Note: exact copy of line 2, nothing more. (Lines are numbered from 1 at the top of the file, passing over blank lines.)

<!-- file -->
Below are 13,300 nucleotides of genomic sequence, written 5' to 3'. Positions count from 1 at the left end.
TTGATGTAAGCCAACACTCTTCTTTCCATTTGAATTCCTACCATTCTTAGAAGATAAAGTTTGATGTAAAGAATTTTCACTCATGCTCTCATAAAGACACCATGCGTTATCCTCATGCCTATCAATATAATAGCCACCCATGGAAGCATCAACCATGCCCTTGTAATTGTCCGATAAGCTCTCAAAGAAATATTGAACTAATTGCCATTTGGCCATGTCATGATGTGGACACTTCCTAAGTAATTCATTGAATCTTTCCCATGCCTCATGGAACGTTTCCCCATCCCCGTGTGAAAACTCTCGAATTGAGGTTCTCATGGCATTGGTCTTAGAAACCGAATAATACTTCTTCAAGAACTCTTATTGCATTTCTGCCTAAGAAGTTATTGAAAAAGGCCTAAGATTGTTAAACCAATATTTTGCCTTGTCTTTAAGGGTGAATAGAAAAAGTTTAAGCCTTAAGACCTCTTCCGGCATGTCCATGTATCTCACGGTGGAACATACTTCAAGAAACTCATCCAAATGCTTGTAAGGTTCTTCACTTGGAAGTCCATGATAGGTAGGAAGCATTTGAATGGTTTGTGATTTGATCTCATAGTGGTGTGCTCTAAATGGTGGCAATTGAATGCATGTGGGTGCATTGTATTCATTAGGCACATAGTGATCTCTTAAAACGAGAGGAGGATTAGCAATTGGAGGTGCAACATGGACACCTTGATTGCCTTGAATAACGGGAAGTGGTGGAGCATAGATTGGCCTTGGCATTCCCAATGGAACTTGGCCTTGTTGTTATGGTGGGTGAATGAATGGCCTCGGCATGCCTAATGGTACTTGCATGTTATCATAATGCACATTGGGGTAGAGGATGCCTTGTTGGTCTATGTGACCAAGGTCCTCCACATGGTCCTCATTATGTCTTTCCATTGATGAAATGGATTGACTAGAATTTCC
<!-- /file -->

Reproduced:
TTGATGTAAGCCAACACTCTTCTTTCCATTTGAATTCCTACCATTCTTAGAAGATAAAGTTTGATGTAAAGAATTTTCACTCATGCTCTCATAAAGACACCATGCGTTATCCTCATGCCTATCAATATAATAGCCACCCATGGAAGCATCAACCATGCCCTTGTAATTGTCCGATAAGCTCTCAAAGAAATATTGAACTAATTGCCATTTGGCCATGTCATGATGTGGACACTTCCTAAGTAATTCATTGAATCTTTCCCATGCCTCATGGAACGTTTCCCCATCCCCGTGTGAAAACTCTCGAATTGAGGTTCTCATGGCATTGGTCTTAGAAACCGAATAATACTTCTTCAAGAACTCTTATTGCATTTCTGCCTAAGAAGTTATTGAAAAAGGCCTAAGATTGTTAAACCAATATTTTGCCTTGTCTTTAAGGGTGAATAGAAAAAGTTTAAGCCTTAAGACCTCTTCCGGCATGTCCATGTATCTCACGGTGGAACATACTTCAAGAAACTCATCCAAATGCTTGTAAGGTTCTTCACTTGGAAGTCCATGATAGGTAGGAAGCATTTGAATGGTTTGTGATTTGATCTCATAGTGGTGTGCTCTAAATGGTGGCAATTGAATGCATGTGGGTGCATTGTATTCATTAGGCACATAGTGATCTCTTAAAACGAGAGGAGGATTAGCAATTGGAGGTGCAACATGGACACCTTGATTGCCTTGAATAACGGGAAGTGGTGGAGCATAGATTGGCCTTGGCATTCCCAATGGAACTTGGCCTTGTTGTTATGGTGGGTGAATGAATGGCCTCGGCATGCCTAATGGTACTTGCATGTTATCATAATGCACATTGGGGTAGAGGATGCCTTGTTGGTCTATGTGACCAAGGTCCTCCACATGGTCCTCATTATGTCTTTCCATTGATGAAATGGATTGACTAGAATTTCC